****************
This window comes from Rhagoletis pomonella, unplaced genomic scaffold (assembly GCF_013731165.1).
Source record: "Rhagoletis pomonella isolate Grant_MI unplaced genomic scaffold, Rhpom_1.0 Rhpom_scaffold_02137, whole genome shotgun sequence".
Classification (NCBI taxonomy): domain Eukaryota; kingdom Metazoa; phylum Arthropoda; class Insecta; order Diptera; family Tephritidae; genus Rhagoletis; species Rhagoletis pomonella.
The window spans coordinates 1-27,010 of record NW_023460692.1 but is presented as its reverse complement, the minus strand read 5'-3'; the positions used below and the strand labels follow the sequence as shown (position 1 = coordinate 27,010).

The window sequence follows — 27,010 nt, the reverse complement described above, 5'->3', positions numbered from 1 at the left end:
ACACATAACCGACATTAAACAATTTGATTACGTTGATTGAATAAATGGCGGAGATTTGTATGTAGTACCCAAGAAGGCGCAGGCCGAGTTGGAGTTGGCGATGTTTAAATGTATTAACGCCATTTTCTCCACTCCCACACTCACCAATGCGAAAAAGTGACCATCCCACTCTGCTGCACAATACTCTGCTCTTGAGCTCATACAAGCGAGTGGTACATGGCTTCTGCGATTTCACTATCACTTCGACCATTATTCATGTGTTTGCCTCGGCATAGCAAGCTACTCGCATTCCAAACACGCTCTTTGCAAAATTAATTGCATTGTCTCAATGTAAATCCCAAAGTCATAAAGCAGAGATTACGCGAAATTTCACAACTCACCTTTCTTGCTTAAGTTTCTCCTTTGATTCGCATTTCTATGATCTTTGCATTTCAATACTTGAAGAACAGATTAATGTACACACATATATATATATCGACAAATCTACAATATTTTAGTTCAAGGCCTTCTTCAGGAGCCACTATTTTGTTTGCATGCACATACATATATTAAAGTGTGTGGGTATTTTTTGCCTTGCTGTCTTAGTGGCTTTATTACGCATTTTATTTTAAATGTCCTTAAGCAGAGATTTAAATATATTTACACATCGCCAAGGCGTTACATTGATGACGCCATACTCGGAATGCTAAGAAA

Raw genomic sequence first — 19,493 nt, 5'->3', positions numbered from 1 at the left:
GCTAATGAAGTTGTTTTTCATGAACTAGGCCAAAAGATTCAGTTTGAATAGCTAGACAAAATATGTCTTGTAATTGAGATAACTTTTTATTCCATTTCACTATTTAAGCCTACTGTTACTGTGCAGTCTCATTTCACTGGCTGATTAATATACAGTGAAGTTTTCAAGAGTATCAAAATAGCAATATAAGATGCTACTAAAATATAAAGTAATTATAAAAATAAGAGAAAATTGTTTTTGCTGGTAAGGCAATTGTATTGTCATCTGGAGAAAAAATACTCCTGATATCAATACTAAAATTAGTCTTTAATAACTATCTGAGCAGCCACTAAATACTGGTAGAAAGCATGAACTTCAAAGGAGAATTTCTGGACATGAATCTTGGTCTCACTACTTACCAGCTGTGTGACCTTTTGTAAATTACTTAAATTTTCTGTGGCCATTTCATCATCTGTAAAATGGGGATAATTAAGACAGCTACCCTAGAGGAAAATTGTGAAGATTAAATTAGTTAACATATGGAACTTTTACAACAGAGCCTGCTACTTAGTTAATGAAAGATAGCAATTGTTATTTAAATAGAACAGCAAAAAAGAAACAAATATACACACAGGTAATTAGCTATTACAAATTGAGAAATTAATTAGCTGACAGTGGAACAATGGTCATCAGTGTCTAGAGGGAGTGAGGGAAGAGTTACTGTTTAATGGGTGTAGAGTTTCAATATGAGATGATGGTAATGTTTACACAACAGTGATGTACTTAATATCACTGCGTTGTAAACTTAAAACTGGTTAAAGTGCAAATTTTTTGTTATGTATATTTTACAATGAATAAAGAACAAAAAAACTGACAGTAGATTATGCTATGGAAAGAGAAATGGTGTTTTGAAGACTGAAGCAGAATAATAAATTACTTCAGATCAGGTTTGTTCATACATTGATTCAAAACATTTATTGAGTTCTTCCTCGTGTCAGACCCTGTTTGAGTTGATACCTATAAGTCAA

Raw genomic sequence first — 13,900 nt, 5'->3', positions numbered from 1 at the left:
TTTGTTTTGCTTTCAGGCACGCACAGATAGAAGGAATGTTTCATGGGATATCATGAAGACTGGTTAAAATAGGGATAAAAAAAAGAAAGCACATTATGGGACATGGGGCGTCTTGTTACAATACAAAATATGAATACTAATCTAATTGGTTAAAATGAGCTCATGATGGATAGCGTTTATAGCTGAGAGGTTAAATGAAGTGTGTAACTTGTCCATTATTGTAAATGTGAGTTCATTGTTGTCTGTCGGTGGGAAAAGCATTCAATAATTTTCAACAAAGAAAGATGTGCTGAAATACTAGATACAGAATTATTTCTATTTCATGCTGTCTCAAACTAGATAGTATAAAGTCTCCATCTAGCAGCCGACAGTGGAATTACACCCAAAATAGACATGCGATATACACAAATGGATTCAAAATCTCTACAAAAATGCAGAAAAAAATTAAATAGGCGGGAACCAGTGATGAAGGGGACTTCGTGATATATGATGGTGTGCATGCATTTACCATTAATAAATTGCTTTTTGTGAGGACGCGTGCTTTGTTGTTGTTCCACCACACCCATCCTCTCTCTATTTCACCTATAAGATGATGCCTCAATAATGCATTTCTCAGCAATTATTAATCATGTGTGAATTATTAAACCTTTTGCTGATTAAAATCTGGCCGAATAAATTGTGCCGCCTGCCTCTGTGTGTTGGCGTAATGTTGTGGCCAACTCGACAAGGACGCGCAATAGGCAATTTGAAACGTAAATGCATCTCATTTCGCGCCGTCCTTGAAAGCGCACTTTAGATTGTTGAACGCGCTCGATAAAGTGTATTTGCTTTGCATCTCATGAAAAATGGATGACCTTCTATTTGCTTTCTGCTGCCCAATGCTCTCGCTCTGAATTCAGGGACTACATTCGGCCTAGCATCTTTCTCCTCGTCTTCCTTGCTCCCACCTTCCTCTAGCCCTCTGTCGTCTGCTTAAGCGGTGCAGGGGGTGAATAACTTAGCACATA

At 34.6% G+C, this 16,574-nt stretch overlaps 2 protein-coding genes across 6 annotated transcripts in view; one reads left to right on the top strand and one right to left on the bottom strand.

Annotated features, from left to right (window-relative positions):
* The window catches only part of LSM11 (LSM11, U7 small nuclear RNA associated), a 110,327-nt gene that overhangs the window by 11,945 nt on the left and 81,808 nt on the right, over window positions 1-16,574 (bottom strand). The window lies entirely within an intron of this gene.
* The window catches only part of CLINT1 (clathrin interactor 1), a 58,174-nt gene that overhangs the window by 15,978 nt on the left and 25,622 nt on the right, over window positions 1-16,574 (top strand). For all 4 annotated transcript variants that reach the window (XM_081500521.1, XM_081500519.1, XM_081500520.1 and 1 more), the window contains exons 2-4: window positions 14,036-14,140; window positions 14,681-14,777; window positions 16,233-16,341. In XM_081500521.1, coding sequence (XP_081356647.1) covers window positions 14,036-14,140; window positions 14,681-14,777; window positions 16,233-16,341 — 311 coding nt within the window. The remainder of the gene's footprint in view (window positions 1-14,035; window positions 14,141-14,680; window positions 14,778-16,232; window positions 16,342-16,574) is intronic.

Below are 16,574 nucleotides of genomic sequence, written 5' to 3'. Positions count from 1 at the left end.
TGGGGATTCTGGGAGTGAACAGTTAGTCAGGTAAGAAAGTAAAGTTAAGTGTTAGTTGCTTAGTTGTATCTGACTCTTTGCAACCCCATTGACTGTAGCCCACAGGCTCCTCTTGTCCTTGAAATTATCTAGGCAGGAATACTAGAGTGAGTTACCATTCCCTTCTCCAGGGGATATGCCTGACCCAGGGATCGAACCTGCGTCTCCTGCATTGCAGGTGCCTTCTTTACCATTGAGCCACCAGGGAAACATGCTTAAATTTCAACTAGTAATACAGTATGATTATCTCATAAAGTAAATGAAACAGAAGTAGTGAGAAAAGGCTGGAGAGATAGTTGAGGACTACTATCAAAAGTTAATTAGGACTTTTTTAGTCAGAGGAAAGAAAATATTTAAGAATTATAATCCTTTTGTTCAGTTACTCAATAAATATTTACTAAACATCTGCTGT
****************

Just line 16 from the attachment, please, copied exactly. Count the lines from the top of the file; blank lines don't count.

TGGGGATTCTGGGAGTGAACAGTTAGTCAGGTAAGAAAGTAAAGTTAAGTGTTAGTTGCTTAGTTGTATCTGACTCTTTGCAACCCCATTGACTGTAGCCCACAGGCTCCTCTTGTCCTTGAAATTATCTAGGCAGGAATACTAGAGTGAGTTACCATTCCCTTCTCCAGGGGATATGCCTGACCCAGGGATCGAACCTGCGTCTCCTGCATTGCAGGTGCCTTCTTTACCATTGAGCCACCAGGGAAACATGCTTAAATTTCAACTAGTAATACAGTATGATTATCTCATAAAGTAAATGAAACAGAAGTAGTGAGAAAAGGCTGGAGAGATAGTTGAGGACTACTATCAAAAGTTAATTAGGACTTTTTTAGTCAGAGGAAAGAAAATATTTAAGAATTATAATCCTTTTGTTCAGTTACTCAATAAATATTTACTAAACATCTGCTGT